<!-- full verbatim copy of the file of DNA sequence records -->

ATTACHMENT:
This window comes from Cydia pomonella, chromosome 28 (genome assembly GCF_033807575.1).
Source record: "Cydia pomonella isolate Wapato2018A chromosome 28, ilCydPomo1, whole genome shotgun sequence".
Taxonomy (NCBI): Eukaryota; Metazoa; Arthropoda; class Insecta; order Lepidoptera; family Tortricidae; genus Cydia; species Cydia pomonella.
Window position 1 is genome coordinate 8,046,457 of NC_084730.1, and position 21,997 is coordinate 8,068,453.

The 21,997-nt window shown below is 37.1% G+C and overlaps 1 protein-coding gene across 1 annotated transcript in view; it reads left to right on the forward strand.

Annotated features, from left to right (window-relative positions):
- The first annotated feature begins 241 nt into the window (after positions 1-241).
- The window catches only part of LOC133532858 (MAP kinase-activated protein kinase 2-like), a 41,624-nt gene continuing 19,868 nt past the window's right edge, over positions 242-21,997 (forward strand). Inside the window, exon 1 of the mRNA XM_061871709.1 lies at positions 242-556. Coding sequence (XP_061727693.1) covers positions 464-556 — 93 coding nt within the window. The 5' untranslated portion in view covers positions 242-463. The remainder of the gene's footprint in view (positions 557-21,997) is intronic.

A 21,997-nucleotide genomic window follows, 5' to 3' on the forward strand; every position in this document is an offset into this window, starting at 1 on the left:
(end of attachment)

This window comes from Cydia pomonella, chromosome 28 (genome assembly GCF_033807575.1).
Source record: "Cydia pomonella isolate Wapato2018A chromosome 28, ilCydPomo1, whole genome shotgun sequence".
Taxonomy (NCBI): Eukaryota; Metazoa; Arthropoda; class Insecta; order Lepidoptera; family Tortricidae; genus Cydia; species Cydia pomonella.
Window position 1 is genome coordinate 8,046,457 of NC_084730.1, and position 21,997 is coordinate 8,068,453.

The 21,997-nt window shown below is 37.1% G+C and overlaps 1 protein-coding gene across 1 annotated transcript in view; it reads left to right on the forward strand.

Annotated features, from left to right (window-relative positions):
- The first annotated feature begins 241 nt into the window (after positions 1-241).
- The window catches only part of LOC133532858 (MAP kinase-activated protein kinase 2-like), a 41,624-nt gene continuing 19,868 nt past the window's right edge, over positions 242-21,997 (forward strand). Inside the window, exon 1 of the mRNA XM_061871709.1 lies at positions 242-556. Coding sequence (XP_061727693.1) covers positions 464-556 — 93 coding nt within the window. The 5' untranslated portion in view covers positions 242-463. The remainder of the gene's footprint in view (positions 557-21,997) is intronic.

A 21,997-nucleotide genomic window follows, 5' to 3' on the forward strand; every position in this document is an offset into this window, starting at 1 on the left: